Confused by the plethora of legal jargon in the mortgage industry or want to know what a legal term or practice means? Each month our panel of experts answer questions sent in by readers.
Eddie Goldsmith, partner at Goldsmith Williams Q: One of my clients is thinking of buying a property with her friend as she can’t afford to buy on her own. What advice should I offer? A:
Q: One of my clients is thinking of buying a property with her friend as she can’t afford to buy on her own. What advice should I offer?
A:Many people in their 20s and 30s are now considering teaming up with friends, relatives and, in some cases, complete strangers in order to take the first step on the housing ladder.
Websites are springing up which act as a kind of dating agency for potential co-buyers. These include www.buyingtogether.org.uk, www.cobuywithme.co.uk and www.smartsharedhomes.com.
Regarding the legalities of the agreement that should exist between the parties, the following checklist provides a good starting point for what it might include:
– The amount of money contributed by each party to the deposit.
– The conditions of future sale, including the stipulation of how much time should pass before either party can seriously broach the subject of the sale of the property.
– How big a stake each person owns in the property.
– The systems/policies that should be set up by each individual to cover the mortgage in the event of either party having financial difficulties.
– Agreement on the use of the property – such as, is it being bought for habitation solely by the co-buyers, as a rental property or is this flexible?
– Clauses regarding what will happen in the event of illness/death of one of the parties involved. This also means both parties would have to make a will, disclosing some of its contents to their co-buyer.
In addition to the stipulations of the contract, which are legally binding, there are other issues that should be considered carefully. Buyers should be aware of the implications of signing up to different types of mortgages and work out how they will affect the agreement – so, with an interest-only mortgage, there will need to be some reference to how the borrowers intend to pay off the loan.
As well as taking legal advice, each party should understand the expectations of the other and ensure all issues of concern are fully worked out – making a mistake could be very costly and extremely stressful. Q: Why have energy performance certificates suddenly hit the headlines? A:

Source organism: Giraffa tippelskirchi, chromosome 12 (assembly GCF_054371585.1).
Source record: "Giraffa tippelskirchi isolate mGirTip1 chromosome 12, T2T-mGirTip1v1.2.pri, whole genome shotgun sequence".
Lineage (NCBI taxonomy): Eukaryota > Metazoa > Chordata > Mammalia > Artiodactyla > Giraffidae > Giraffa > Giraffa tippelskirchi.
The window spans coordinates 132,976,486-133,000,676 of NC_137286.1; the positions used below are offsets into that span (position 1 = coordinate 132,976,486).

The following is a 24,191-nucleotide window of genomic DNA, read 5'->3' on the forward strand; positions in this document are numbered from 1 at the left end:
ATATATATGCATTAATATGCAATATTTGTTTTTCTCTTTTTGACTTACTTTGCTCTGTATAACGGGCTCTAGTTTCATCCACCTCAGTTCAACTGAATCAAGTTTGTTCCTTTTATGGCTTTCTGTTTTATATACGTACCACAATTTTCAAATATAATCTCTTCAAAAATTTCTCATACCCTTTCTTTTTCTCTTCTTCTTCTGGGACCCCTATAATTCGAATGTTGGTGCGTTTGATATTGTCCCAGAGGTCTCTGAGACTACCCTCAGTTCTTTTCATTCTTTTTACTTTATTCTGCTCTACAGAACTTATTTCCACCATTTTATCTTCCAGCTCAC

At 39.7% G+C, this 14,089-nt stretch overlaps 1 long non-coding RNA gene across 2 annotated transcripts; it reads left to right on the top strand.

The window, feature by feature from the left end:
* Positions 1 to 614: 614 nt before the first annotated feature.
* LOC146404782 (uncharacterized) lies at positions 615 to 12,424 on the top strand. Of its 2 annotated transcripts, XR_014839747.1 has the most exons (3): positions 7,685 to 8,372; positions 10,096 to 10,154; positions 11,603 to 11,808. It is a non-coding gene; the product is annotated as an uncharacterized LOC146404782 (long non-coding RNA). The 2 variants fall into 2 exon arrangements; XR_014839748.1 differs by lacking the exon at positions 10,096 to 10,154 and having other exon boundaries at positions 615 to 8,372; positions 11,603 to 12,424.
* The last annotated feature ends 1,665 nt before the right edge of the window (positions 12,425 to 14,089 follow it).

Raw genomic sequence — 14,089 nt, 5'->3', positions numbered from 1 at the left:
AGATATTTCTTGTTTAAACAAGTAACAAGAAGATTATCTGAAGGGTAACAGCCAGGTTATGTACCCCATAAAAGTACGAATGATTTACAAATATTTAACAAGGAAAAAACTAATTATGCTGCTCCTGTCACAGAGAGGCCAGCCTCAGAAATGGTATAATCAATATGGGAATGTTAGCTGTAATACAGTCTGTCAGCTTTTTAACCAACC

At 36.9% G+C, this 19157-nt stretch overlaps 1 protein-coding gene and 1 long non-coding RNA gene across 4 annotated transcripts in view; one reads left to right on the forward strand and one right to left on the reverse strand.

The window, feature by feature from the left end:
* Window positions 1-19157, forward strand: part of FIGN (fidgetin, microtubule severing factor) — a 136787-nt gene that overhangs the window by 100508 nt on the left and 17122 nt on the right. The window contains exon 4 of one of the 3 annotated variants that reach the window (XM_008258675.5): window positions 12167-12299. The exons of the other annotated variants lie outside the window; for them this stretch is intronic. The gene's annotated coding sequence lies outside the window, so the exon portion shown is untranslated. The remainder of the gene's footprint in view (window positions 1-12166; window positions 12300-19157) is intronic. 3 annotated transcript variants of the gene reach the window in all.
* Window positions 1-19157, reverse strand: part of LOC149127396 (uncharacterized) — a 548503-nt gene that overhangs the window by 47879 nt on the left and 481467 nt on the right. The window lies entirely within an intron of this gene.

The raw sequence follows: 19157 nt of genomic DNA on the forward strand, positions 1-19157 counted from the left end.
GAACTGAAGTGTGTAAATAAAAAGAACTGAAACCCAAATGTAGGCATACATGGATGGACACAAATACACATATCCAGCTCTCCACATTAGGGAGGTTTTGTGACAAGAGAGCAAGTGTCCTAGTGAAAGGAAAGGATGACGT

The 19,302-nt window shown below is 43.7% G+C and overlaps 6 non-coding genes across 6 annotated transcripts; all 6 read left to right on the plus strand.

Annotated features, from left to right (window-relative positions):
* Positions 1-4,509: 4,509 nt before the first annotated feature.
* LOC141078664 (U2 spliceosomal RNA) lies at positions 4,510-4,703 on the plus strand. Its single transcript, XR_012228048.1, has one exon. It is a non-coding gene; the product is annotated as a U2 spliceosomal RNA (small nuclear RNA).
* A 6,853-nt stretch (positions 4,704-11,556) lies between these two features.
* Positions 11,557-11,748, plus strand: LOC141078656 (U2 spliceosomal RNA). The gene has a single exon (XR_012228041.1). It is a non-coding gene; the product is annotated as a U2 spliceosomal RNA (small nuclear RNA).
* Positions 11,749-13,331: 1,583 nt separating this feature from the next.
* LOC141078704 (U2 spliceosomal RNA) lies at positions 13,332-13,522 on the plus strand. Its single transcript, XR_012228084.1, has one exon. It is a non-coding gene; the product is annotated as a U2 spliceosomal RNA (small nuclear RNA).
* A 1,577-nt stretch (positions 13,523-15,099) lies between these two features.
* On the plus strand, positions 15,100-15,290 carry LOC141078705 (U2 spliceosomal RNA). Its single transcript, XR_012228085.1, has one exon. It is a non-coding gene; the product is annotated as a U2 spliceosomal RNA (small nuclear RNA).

Caroline Havers, partner at Salans
Q: Why have energy performance certificates suddenly hit the headlines?
A:The home information pack has now undergone a variety of manifestations and alterations. Although the home condition report has been effectively removed from the HIP, the government maintains a commitment to key ecological issues as agreed in the Kyoto Protocol. The HIP has therefore evolved into something of an ecological Trojan Horse that will introduce a system to help the government hit its environmental objectives, in particular the targets and benefits to be derived from cutting carbon emissions.
Everyone in the mortgage market is familiar with key facts illustrations, which were designed to provide a practical and easy way of comparing mortgage deals. This upfront provision of information is seen as a way of empowering the decision maker and this is also the aim with energy efficiency ratings. The current proposals have the energy performance certificate as the leading document of the pack, which must also be attached to an estate agent’s particulars. Furthermore, there are proposals for an interim energy assessment to be made for those properties that are sold before an EPC can be prepared for them. Whether energy efficiency will make a huge impact in the property transaction process remains to be seen but the EPC is certainly taking centre stage. A:
Q. After years of talk about electronic signatures, will they actually become a reality?
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A:This has seemed like a pipe dream for some time now. But it is nice to be able to be positive about electronic signatures with regard to conveyancing. The conveyancing market is making tremendous strides to introduce a number of ‘e’ benefits, which can be seen in widespread moves towards using electronic communication. This is a positive move and will act as a catalyst for developments such as electronic signatures. One of the benefits of the ‘chain matrix’ now being developed, will be the introduction of the much requested electronic signatures, which will be applied to a variety of documents and contracts throughout the process and will be signed electronically by conveyancers. In a similar vein, there is also the move towards electronic funds transfer, which will improve electronic dealing. Money will effectively be ‘digitised’ and, with this in place, it is possible that the physical transfer of funds via the existing CHAPs system will become obsolete.